The city of Brest in western France was an important German stronghold protected by a battery of four massive, 280 mm coastal guns, which in turn was surrounded by pillboxes, sniper positions and minefields. First Lieutenant Robert T. Edlin of the 2nd Ranger Battalion and three of his men were sent on a recon patrol to the outskirts of the battery on the morning of September 9, 1944. Their job was only to get an idea of the layout of the defenses, but one of the men noticed a path through the minefield and started running down it at full tilt, followed by the others.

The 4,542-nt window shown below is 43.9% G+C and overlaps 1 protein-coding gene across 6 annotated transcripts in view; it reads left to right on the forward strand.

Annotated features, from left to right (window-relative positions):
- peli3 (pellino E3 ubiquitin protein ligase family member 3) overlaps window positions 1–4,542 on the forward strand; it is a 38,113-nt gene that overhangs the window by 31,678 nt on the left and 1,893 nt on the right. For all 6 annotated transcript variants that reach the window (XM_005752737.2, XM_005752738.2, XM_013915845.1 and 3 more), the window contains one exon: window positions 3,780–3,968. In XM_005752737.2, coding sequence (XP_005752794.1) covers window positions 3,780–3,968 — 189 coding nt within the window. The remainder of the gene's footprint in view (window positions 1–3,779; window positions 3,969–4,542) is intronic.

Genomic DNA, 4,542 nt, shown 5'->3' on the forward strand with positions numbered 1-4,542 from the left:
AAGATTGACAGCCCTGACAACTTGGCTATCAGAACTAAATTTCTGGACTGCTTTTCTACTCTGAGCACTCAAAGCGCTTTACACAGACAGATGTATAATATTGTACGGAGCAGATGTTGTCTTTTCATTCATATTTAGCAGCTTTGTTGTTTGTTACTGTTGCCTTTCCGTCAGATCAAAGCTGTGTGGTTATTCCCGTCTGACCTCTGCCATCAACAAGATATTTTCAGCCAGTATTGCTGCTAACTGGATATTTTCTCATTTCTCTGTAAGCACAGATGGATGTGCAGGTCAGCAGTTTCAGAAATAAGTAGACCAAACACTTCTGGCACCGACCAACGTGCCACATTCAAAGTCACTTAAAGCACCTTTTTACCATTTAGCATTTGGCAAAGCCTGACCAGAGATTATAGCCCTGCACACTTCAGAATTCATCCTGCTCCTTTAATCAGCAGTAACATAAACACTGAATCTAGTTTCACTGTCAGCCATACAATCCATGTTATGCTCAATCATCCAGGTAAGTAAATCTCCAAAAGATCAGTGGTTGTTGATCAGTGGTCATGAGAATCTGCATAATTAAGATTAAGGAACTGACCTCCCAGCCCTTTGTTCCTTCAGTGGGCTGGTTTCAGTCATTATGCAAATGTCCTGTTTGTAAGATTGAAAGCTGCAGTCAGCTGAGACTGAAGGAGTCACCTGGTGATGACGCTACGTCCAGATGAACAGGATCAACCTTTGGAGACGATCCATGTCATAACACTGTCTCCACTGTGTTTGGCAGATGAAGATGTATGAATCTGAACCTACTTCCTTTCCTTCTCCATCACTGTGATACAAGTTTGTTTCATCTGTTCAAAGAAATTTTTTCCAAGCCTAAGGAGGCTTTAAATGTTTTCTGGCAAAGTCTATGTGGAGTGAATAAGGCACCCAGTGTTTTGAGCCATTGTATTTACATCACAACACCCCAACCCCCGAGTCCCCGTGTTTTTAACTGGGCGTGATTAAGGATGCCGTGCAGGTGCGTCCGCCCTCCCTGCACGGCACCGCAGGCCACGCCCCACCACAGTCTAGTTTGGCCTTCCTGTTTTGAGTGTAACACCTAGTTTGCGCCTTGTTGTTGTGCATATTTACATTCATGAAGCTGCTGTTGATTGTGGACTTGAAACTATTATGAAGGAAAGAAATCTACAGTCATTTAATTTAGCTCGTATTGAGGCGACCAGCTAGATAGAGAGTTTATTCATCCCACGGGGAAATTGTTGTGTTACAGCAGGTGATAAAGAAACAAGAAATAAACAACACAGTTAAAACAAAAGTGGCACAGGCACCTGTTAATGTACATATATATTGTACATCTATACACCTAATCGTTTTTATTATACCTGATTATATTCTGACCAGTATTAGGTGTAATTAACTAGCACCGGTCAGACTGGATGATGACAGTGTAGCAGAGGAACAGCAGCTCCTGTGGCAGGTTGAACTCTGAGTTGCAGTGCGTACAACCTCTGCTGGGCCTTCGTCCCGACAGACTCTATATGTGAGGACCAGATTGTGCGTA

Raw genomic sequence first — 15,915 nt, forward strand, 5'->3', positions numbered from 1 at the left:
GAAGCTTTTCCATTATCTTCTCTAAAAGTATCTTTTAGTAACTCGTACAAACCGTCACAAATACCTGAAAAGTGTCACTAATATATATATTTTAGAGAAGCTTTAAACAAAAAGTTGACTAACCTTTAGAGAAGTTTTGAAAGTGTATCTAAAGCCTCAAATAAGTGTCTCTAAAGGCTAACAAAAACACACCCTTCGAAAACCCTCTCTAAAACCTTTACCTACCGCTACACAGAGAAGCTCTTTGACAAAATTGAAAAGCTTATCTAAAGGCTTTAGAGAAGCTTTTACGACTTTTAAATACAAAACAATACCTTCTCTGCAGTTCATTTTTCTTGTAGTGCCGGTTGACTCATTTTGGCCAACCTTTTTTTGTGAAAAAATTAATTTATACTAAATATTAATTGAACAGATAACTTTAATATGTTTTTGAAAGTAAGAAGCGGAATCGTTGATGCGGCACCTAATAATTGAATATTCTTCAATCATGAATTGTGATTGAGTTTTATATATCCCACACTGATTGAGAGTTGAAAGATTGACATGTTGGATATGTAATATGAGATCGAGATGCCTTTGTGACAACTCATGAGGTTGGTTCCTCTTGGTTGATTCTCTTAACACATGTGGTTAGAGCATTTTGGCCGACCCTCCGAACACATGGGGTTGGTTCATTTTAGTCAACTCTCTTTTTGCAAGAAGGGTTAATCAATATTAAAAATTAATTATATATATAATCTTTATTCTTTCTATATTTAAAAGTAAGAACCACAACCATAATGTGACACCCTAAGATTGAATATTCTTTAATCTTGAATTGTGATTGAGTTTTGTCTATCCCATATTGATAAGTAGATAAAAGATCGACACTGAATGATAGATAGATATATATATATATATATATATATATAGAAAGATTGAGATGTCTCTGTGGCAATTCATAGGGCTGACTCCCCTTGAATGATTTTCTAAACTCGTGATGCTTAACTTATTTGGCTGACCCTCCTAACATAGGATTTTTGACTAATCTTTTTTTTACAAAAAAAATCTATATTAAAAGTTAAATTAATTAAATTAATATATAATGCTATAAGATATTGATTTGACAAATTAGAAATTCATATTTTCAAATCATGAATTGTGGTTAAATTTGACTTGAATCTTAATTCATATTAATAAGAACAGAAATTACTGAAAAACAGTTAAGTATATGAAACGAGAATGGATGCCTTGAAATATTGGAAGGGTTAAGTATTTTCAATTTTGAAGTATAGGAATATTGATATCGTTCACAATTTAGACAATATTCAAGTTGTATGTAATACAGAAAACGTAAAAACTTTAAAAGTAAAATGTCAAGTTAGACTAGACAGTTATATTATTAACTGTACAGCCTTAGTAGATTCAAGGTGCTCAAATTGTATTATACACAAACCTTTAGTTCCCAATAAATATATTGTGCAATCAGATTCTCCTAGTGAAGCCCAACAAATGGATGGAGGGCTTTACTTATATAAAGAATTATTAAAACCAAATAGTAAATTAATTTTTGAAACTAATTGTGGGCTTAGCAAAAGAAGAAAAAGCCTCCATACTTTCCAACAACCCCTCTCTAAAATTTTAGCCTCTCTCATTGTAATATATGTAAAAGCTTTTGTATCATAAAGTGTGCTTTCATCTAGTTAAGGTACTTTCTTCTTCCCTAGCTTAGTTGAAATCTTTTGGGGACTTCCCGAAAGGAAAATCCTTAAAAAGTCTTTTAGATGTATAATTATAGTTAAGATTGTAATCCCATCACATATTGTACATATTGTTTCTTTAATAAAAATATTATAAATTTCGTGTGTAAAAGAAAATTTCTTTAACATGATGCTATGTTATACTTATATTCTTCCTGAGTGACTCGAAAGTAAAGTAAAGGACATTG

The four men overran a pillbox with 20 Germans inside. Three of the men then had an English-speaking German officer lead them to the battery’s commandant while the entire German garrison looked on in disbelief of their apparent madness. The commandant thought the Rangers were bluffing and refused to surrender at first. Edlin pulled the pin from a hand grenade and pressed the grenade against the colonel’s chest, counting “One… two…” The colonel surrendered before three. He broadcast a surrender order on loudspeakers to the entire battery, and 850 Germans marched out to be received by the rest of the Ranger battalion.